An initiative to build profitable farm businesses in Wisconsin is launching with events this summer and fall.

Financial management boot camps and customized consulting for farm-based entrepreneurs will be provided by the Food Finance Institute (FFI) and the Wisconsin Small Business Development (SBDC) Network. Both programs are part of the University of Wisconsin System’s Institute for Business & Entrepreneurship.

To broaden the impact, the initiative will start by creating a pool of specially trained farm-focused consultants who have the skills and expertise to address complex farm financial situations and diverse business models. These consultants will be trained in July and August to provide one-on-one consulting to farm-based businesses across the state.

On Aug. 25, FFI Executive Director Tera Johnson will conduct the “Farm-Based Business Sector Opportunity and Trends” webinar that will showcase the scope and impact represented by farmer entrepreneurs. The target audience is consultants and economic development professionals, but registration is open to all.

“Diversified farm and farm-related enterprises are emerging out of a changing farm economy,” Johnson said. “Often with a next generation of family members involved, these farms are adapting their farming practices and business models to include things like grazing, agritourism or direct sales to consumers. These new enterprises have unique and often complex financial needs.”

As a result, farm entrepreneurs need targeted financial technical assistance to reposition for profitability and prepare to successfully raise money from banks, investors and grants. “This initiative will help us work with these farm entrepreneurs and build out the technical assistance infrastructure we need to support this important driver of rural economic development in our state,” Johnson added.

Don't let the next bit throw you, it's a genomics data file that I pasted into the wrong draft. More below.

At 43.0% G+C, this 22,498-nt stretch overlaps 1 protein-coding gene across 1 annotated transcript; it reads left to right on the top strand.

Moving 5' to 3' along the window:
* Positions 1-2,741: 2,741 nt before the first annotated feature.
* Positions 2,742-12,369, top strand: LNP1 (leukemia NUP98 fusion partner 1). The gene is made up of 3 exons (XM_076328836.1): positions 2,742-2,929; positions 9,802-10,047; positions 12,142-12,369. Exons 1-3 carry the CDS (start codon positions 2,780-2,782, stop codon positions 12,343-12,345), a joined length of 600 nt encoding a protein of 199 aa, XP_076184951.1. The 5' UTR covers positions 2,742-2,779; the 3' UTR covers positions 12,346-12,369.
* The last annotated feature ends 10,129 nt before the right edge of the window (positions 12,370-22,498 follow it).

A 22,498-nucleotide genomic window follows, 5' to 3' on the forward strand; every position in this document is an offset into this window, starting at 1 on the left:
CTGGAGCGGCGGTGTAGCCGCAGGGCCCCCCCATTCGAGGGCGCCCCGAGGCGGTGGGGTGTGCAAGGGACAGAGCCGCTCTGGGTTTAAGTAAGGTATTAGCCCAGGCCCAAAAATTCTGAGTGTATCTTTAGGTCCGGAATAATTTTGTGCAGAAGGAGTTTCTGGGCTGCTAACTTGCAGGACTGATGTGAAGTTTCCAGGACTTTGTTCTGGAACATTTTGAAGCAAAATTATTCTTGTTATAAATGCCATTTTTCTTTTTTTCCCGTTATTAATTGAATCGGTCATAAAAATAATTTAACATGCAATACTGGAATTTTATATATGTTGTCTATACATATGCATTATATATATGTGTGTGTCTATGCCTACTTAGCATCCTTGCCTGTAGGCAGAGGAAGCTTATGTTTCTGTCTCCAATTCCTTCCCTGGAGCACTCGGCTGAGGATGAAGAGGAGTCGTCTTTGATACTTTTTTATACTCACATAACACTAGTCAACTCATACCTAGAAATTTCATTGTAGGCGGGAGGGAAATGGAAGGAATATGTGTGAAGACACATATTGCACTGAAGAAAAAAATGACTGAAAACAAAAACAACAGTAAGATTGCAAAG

The farm industry, historically vital with over 40 percent of the state’s land, has been transforming for decades. Agriculture contributes over $104 billion to the Wisconsin economy and employs 435,700 (or 11.8 percent) of the workforce – 154,000 of those jobs are related to on-farm production, according to the 2017 Census of Agriculture by the U.S. Department of Agriculture.

Where the opportunity lies: Of the 64,000 farms, 60,000 make less than $499,999 and 48,913 have sales less than $99,000, indicating strong growth potential for the majority of small farms and farm-based businesses. Farmers are making tough decisions to transition or close down farms when they would prefer to stay in business or pass a profitable enterprise on to the next generation.

The first farm financial management boot camp will be Nov. 17 to 20, combining industry-specific training, peer networking and one-on-one consulting. The curriculum and approach were developed by Johnson, with support of this grant, using her decades of experience working with farm businesses and organizations across the country. Sessions include instruction and one-on-one consulting to help participants optimize their business model, fix their financial infrastructure, and develop a financial and financing plan.

The Wisconsin SBDC Network offers no-cost, confidential consulting and business education to new and existing businesses. In 2019, the SBDC served 4,658 clients, resulting in $91.3 million in capital investment, 300 new businesses and 19,717 jobs supported.

This initiative is funded through the U.S. Small Business Administration. The network also offers other niche initiatives: Go Global, Food Businesses and Restaurants.

To learn more, go to www.wisconsinsbdc.org/farms or contact Shelbie Blank at 608-890-0780 or shelbie.blank@wisconsin.business.edu.

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